| accessdate = 2007-12-15 }}</ref> in Sweden and the [[Mint of Norway]] since 1902, are registered trademarks of the [[Nobel Foundation]]. All of these medal designs feature an image of [[Alfred Nobel]] in left profile on the obverse (the face of the medal). Four of the five Nobel Prize medals ([[Nobel Prize in Physics|Physics]], [[Nobel Prize in Chemistry|Chemistry]], [[Nobel Prize in Physiology or Medicine|Physiology or Medicine]], and [[Nobel Prize in Literature|Literature]]) feature the same design on the obverse (front sides). The reverse sides of the Nobel Prize medals for Chemistry and Physics share a design.<ref name=What/><ref name=Lemmel>Birgitta Lemmel, [http://nobelprize.org/nobel_prizes/medals/ "The Nobel Prize Medals and the Medal for the Prize in Economics"], ''nobelprize.org'', Copyright © The [[Nobel Foundation]] 2006, accessed 9 November 2007. Original designs © The Nobel Foundation. Copyright © Nobel Web AB 2007.<!--See talk page archive 1 and current talk page.--></ref><ref name=Paulingmedal>[http://osulibrary.oregonstate.edu/specialcollections/coll/pauling/bond/pictures/nobel-chemistry-medal.html "Nobel Prize for Chemistry. Front and back images of the medal. 1954"], "Source: Photo by Eric Arnold. Ava Helen and [[Linus Pauling]] Papers. Honors and Awards, 1954h2.1", "All Documents and Media: Pictures and Illustrations", ''Linus Pauling and The Nature of the Chemical Bond: A Documentary History'', the [[Valley Library]], [[Oregon State University]], accessed 7 December 2007.</ref> Both sides of the [[Nobel Peace Prize]] Medal<ref name=PaulingPeacePrize>[http://digitalcollections.library.oregonstate.edu/cdm4/item_viewer.php?CISOROOT=/pawardsmedals&CISOPTR=47 "The Nobel Prize for Peace"], "Linus Pauling: Awards, Honors, and Medals", ''Linus Pauling and The Nature of the Chemical Bond: A Documentary History'', the [[Valley Library]], [[Oregon State University]], accessed 7 December 2007.</ref> and the Medal for [[The Sveriges Riksbank Prize in Economic Sciences in Memory of Alfred Nobel]] are unique designs.<ref name=Lemmel/><!--See talk page archive 1 and current talk page.--><ref name=What/>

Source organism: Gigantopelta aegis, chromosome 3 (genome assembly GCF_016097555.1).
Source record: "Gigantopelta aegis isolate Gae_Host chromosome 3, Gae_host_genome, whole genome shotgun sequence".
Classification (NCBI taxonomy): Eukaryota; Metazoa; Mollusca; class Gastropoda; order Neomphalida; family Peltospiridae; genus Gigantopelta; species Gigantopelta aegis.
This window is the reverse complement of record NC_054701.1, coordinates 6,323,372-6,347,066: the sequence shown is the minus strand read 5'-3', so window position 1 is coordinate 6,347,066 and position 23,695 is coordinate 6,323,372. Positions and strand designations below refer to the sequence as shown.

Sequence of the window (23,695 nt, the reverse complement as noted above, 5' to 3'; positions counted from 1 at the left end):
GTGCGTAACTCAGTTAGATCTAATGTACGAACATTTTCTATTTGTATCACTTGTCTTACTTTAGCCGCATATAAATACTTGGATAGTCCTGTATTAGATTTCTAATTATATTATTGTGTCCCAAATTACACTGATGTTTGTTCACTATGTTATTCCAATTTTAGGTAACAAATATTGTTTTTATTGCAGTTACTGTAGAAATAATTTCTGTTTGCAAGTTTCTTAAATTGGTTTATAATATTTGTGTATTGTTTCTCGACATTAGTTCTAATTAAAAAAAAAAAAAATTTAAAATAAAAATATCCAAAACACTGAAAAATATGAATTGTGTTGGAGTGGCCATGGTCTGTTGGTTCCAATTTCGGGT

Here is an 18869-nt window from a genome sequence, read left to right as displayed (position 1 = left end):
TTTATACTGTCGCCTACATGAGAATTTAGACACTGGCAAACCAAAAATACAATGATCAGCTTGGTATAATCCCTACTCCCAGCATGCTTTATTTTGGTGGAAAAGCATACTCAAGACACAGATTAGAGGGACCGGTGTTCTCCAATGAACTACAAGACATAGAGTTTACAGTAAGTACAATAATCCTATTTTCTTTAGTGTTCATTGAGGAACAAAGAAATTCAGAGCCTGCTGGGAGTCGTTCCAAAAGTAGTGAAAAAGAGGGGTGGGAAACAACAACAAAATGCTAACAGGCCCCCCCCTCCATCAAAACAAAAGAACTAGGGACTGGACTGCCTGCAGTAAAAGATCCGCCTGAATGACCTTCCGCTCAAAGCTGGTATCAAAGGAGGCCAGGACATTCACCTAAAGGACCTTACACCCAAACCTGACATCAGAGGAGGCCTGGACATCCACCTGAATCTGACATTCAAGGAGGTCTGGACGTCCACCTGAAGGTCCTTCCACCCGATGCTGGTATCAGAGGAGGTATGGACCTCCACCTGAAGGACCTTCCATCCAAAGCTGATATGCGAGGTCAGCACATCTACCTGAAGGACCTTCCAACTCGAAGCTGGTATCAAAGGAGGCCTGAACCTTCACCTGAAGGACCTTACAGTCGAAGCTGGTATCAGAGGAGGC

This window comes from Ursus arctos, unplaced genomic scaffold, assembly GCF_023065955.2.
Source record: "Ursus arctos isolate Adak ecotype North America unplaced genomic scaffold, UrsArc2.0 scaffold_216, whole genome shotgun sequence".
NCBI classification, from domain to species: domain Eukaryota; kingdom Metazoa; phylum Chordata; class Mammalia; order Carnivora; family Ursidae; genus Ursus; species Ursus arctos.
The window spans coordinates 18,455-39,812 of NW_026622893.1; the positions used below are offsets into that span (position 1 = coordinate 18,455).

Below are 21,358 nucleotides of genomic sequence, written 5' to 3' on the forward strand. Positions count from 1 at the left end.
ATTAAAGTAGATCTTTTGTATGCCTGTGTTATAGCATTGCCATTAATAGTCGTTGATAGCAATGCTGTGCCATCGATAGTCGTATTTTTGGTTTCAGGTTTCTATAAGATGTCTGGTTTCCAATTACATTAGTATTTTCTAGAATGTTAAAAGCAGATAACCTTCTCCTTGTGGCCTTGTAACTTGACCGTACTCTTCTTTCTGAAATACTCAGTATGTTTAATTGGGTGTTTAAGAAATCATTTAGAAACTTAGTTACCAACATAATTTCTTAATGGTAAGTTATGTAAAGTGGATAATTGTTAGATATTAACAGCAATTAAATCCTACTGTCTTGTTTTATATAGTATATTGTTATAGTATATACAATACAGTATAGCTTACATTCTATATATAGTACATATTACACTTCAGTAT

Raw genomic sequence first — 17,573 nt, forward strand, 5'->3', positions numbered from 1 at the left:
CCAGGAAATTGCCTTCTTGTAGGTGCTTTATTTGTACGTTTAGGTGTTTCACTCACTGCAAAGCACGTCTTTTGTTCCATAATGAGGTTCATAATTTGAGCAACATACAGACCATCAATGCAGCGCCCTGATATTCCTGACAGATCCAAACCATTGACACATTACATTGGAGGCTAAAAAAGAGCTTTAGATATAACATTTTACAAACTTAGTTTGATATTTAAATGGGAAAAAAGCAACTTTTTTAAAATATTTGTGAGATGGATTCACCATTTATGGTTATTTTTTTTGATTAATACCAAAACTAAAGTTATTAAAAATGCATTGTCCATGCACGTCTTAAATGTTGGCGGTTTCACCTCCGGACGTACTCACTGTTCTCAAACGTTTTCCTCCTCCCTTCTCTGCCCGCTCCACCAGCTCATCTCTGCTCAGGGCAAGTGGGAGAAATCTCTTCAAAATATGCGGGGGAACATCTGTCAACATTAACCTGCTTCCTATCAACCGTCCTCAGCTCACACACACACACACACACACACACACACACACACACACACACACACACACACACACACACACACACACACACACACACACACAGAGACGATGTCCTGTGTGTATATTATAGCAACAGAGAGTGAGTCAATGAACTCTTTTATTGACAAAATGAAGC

{{quote|The Nobel Prize medals in Physics, Chemistry, Physiology or Medicine and Literature have identical obverses: it shows the image of Alfred Nobel and the years of his birth and death (1833–1896). Nobel's portrait also appears on the obverse of the [[Nobel Peace Prize]] Medal and the Medal for [[The Sveriges Riksbank Prize in Economic Sciences in Memory of Alfred Nobel|the Prize in Economics]], but with a slightly different design. The image on the reverse varies according to the institution awarding the prize. All medals made before 1980 were struck in 23 carat gold. Today, they are made from 18 carat [[green gold]] plated with 24 carat gold. They each weigh approximately 200 g and have a diameter of 66 mm.<ref name=What/><ref name=Lemmel/>}}